Our family always had fresh herbs growing up: in pots along the porch or the pool deck, or the sidebed outside the lanai. The difference between fresh and dried herbs is night and day and these potent little babies can make a dish entirely on their own. Few things taste better at the dinner table than a big bowl of tiny red creamer potatoes soaked in melted butter and diced fresh rosemary and chives.
Our past year in the apartment was torture for me for many reasons; one of them being my inability to have my own herb garden. I attempted raising indoor potted herbs but it was always a failure. We had few windows and no window sills making the natural light required for photosynthesis hard to achieve. I quickly gave up.
Since we moved in to the new place, I have been hesitant to plant anything in the ground till we have drawn up our landscaping plan. Our goal is to get the curbing in and the fence up before planting our garden. BUT I couldn’t wait any longer for my herbs! Now that I had a REAL kitchen again and my desire to cook returned, having fresh herbs available was imperative.
I have seen numerous versions of stacked-pot arrangements over the past year for flowers, herbs, and also succulents. Besides not wanting to create a permanent herb bed at the time, I also wanted a portable arrangement that I could bring indoors as Florida whether is so unpredictable. I need to be able to bring my herbs indoors to protect from the occasional frosts, frequent scorching sun, and the often days of drowning rain.
I chose to use plastic pots in order for them to be light enough for me to lift them (filled with bricks and dirt) easily back and forth into my home. Trying to do this with terracotta would be more eye-catching, but not portable.
I also used the following supplies:
- 3 plastic pots in the following sizes: 16-inch, 10-inch, 6-inch
- 3 curbing bricks (any bricks will do as long as when stacked, they remain 2-3 inches below the rim of the largest pot)
- hand trowel
- sphagnum peat moss
- potting soil
- desired herbs; I used basil, dill, parsely, thyme, rosemary, oregano, chives, and spearmint
The first step was to stack the bricks in the base pot. I did this to provide stability to the pots which would sit atop, I did not want them sinking over time into the bottom pot. The rocks also serve a dual purpose by reducing the amount of potting soil needed to fill the large base.
I then filled the bottom pot with 2 parts potting soil and 1 part sphagnum peat moss. The peat moss is optional, but I like to use it in my potted plants as it helps to retain the moisture and nutrients in the soil which potted plants are quickly deprived of. I filled the pot up till the top of the brick stack. Before filling the remainder of the pot, I place the next tiered pot on top of the brick stack. I will then fill the soil to the brim, hiding the bricks and the base of the second tier.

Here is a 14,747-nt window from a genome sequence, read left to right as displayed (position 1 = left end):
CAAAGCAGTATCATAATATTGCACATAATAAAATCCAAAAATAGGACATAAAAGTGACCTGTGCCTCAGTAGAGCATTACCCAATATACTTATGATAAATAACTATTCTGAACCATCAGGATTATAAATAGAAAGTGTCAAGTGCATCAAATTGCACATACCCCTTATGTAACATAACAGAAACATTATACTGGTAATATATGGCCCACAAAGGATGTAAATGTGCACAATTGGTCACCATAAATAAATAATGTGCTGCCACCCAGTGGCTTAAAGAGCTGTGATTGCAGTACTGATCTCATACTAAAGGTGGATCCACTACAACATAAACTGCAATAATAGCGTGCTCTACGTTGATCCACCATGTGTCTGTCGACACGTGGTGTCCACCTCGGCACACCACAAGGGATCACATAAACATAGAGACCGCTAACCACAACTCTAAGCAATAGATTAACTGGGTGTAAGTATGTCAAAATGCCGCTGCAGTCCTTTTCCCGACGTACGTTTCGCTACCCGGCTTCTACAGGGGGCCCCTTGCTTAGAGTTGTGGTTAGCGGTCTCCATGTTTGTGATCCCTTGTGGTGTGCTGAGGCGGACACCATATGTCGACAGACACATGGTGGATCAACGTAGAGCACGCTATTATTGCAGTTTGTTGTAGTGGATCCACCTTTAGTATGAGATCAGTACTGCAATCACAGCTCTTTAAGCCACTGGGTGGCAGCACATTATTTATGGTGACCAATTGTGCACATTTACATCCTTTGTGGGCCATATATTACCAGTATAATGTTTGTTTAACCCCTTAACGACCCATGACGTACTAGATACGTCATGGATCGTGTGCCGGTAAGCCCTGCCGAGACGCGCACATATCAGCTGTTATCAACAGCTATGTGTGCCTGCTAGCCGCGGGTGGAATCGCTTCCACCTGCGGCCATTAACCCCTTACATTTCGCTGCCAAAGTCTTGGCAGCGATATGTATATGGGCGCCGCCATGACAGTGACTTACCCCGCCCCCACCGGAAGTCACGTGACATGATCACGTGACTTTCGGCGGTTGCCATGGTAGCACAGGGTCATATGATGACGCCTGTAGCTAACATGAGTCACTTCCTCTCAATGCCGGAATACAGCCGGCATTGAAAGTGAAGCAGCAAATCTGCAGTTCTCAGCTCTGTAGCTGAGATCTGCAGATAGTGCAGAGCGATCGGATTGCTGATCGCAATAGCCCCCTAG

Make sure to periodically punch down the soil. When first potting, the soil and peat moss are light and fluffy, but over time the will settle and you don’t want to see the bricks or the base of the second pot. This can be avoided by punching and packing the soil in.
Again I filled the second pot with 2 parts soil and 1 part peat moss.
Because the top pot is so small and light even when filled with soil, it does not need the support the second pot did; it can simply be placed on top of the second tier and lightly pressed down into the dirt to ground it for stability.
Now that everything is assembled, the planting can begin! The plants are going to be root-bound when you purchase them, so make sure to tear some roots free so that they can better incorporate into their new home.
I purposely planted the climbing herbs on the bottom tier so that when they expand and crawl, they will hang over the side of the pot rather than doing the same and smothering the herbs underneath if planted on the higher tiers. This also allows the taller growing herbs such at the chives and basil to grow erect unobstructed.
Colt approved of this outdoor project as it gave him plenty of time to roam and find mischief the backyard.
And look what a little miracle grow, sunshine, and 2-3 three weeks can do!